Pangea Poker: Created under SuperNet, Pangea will be a decentralized poker app that uses provably random numbers. 80% of revenues will be distributed to asset holders. 43 Pangea Poker will be coded by an individual going by the handle of “Valarmg” and the project will be lead by a user under the handle “5000bitcoins.” 44 As the project has just started the completion date is currently “unknown.” 45 The delivery date was stated as being a “long way off.” 46
SuperNET: As of this writing, SuperNET is the “James asset” with the highest market cap, at nearly 4 million dollars. 47 SuperNET is a fund that will purchase or help fund the development of assets that are useful to the cryptospace. In the description of SuperNET, James states that the goals are to “Unite disparate cryptocurrencies by fostering collaboration, reward innovation, talent and active coin communities, share resulting benefits with core members and extend advantages to all cryptocurrencies, and bring value to long-term SuperNET participants.” James also states that “The idea behind SuperNET is simple but powerful: to create a mutually beneficial network of coins that offer real innovation. It will take the form of a basket of key cryptocurrencies and revenue-generating services….SuperNET aims to hold 10 percent of the market cap of its core cryptocurrencies: those which offer genuine innovation and strong potential. ” 48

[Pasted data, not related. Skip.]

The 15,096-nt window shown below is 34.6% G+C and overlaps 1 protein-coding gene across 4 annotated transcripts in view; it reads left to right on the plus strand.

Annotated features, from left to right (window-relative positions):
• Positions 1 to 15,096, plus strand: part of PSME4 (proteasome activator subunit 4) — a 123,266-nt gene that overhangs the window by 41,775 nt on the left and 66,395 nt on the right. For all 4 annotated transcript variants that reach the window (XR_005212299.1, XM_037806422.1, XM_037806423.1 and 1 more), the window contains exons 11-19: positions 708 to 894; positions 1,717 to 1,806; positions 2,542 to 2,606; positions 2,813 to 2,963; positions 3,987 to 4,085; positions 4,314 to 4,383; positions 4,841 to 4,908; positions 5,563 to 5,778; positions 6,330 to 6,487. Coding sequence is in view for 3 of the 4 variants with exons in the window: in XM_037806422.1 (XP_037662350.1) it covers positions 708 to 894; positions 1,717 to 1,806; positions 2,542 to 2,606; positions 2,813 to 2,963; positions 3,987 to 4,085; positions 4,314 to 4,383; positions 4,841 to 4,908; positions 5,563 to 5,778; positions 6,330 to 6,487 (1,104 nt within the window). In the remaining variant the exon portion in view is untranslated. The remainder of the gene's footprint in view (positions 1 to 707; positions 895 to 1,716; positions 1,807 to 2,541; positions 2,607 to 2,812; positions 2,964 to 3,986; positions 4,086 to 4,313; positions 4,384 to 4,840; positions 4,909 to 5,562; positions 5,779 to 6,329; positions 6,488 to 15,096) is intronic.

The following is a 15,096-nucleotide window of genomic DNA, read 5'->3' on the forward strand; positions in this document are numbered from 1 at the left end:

With a current market cap of over $3.6 million, SuperNET has attracted legions of investors who believe it has game-changing potential for the crypto world. SuperNET is phenomenally successful from an investment standpoint – as well as phenomenally complex, as shown by this diagram from thesupernet.org:
One of the tried-and-true axioms of the investment world, popularized by Peter Lynch, is “invest in what you know.” SuperNET is so mind-bogglingly complex that it makes this impossible; there are assets tied to assets, all overlaid a complicated system of integrated crypto-services. A deep analysis of SuperNET is beyond the scope of this report. However, those interested in digging into the project further can visit the SuperNET Newsletter.
The Glassbox Perspective
As described above, James is involved in an astonishing number of projects. It’s no exaggeration to say that if everything he says is true, he’s the most prolific crypto-entrepreneur to date. He claims to have been a broke coder prior to NXT, but is now “…managing half a dozen operating assets (like a virtual company) while continuing to write cutting edge decentralized software.” This rags-to-riches story is extraordinary.